Jungk doesn't commit himself entirely to the maths-model for his book, using mathematics at certain points, but not quite willing to make it the central device in the book, leaving an odd feel to the whole thing. It doesn't help matters when Tigor explains, for example:

Modern mathematics is much closer to such things as Dada and Cubism, atonal music and the writings of Franz Kafka, which, thank God, I have never read.
       Such grand pronouncements might be of interest if there were anything to back them up, but Tigor (and Jungk) don't bother to explain or expound, leaving them grand-sounding but completely empty words. (Likely Jungk avoided expanding on these words because even he realised that the idea that maths are like the works of Kafka or like Dadaism is too stupid to withstand the slightest scrutiny.) And in saying maths is like the works of an author he has never read Tigor comes across simply as a fool: it's hard to have the slightest sympathy with someone whose calling is supposedly scientific, dealing with theorems and proofs, who would make a statement like that.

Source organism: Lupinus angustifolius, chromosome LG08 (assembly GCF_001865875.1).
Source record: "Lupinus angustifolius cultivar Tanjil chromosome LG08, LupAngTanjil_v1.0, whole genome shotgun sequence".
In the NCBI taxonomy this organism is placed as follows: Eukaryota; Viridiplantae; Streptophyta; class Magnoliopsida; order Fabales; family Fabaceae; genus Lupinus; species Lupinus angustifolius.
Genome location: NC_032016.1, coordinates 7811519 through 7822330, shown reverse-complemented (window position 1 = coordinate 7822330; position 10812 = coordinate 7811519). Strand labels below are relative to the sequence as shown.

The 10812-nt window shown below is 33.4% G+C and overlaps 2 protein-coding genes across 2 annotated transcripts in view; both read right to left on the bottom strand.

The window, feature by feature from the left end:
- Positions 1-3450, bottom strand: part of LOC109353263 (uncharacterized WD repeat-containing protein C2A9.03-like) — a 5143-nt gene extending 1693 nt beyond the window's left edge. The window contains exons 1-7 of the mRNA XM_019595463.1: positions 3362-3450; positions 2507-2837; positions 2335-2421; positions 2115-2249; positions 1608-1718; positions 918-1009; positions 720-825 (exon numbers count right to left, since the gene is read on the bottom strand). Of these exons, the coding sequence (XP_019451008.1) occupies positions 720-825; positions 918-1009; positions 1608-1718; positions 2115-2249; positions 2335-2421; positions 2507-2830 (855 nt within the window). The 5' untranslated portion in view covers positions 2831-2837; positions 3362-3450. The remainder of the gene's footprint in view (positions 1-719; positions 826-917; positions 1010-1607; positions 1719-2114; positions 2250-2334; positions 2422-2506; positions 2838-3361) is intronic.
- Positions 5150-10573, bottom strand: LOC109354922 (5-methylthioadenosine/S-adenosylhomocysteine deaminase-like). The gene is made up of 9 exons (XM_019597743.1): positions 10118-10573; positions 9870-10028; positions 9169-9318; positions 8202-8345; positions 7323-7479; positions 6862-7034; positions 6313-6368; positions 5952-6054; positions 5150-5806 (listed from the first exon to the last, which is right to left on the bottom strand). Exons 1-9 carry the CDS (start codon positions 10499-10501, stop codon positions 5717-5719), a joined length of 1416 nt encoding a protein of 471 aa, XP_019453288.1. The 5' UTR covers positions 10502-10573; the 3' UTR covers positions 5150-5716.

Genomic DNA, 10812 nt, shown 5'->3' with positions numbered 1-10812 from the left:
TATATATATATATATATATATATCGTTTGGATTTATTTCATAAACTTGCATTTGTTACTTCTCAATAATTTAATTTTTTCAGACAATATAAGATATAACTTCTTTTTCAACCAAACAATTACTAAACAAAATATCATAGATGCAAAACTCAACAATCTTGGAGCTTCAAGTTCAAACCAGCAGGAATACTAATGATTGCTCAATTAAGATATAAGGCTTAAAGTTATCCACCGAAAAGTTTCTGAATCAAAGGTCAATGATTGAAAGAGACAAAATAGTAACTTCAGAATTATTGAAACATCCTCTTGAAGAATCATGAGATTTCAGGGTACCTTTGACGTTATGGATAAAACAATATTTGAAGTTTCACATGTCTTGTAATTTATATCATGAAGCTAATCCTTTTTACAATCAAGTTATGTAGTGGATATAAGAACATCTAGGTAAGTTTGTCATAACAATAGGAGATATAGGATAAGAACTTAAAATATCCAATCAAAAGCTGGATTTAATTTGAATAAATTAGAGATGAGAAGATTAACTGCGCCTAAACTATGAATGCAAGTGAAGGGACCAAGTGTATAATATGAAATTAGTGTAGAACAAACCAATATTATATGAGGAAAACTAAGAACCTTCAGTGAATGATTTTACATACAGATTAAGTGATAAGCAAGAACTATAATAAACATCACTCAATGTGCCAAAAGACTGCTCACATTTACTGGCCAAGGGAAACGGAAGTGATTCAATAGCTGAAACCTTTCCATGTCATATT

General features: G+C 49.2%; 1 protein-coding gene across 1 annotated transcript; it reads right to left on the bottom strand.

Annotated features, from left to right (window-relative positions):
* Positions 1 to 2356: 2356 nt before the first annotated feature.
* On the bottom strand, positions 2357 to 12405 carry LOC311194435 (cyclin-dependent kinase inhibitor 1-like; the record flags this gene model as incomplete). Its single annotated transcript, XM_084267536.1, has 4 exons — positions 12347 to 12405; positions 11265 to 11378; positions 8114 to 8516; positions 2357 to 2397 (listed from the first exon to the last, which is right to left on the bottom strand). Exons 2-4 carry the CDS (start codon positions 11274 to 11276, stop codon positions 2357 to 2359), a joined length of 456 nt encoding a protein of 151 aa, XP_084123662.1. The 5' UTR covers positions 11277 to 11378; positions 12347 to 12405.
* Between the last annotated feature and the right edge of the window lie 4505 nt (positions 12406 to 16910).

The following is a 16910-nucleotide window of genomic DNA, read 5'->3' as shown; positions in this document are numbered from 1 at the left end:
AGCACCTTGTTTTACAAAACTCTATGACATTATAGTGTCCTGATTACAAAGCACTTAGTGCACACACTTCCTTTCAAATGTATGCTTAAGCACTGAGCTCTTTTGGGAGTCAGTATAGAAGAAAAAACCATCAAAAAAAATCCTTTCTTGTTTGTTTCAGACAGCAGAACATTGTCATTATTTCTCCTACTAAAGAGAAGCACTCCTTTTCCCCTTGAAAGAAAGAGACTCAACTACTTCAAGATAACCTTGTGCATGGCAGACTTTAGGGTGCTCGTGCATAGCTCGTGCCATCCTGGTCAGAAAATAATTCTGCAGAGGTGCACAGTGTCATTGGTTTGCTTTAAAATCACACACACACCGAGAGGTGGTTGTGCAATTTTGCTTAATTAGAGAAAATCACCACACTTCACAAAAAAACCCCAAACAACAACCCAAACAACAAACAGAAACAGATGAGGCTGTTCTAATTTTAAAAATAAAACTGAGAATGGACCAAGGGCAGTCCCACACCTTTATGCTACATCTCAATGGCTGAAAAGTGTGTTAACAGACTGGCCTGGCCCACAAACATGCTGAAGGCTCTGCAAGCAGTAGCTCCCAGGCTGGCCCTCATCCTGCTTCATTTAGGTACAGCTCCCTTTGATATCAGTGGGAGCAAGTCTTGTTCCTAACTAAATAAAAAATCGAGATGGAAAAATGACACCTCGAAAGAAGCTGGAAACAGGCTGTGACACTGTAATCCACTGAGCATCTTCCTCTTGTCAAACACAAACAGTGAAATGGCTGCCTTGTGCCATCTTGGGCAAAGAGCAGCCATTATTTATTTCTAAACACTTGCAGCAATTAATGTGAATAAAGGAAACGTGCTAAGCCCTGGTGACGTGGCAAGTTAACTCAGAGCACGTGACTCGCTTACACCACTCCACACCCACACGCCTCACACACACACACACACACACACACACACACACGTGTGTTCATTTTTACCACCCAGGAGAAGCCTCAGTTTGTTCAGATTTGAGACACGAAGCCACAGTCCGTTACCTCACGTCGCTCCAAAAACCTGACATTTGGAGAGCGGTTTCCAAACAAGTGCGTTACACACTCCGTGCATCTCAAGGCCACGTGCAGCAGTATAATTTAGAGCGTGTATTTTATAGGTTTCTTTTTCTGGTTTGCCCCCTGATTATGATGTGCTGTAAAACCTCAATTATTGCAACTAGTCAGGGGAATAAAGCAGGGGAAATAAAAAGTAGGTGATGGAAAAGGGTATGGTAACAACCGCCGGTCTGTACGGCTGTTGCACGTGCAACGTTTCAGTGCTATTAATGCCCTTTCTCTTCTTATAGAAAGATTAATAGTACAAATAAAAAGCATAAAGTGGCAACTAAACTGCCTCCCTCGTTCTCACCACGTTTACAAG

Jungk has some talent, and there are interesting bits to Tigor: quite a few scenes and episodes, and some of the ideas (alas, none of which are truly well used). Unfortunately, much of the presentation is also awkward, and Jungk tries far too hard to imbue the novel with meaning.

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Links:

Tigor / The Snowflake Constant: Reviews: Peter Stephan Jungk: Other books by Peter Stephan Jungk under review: Other books of interest under review:

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About the Author:

       American-born (in 1952), German-writing Peter Stephan Jungk is the son of Robert Jungk.

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© 2004-2009 the complete review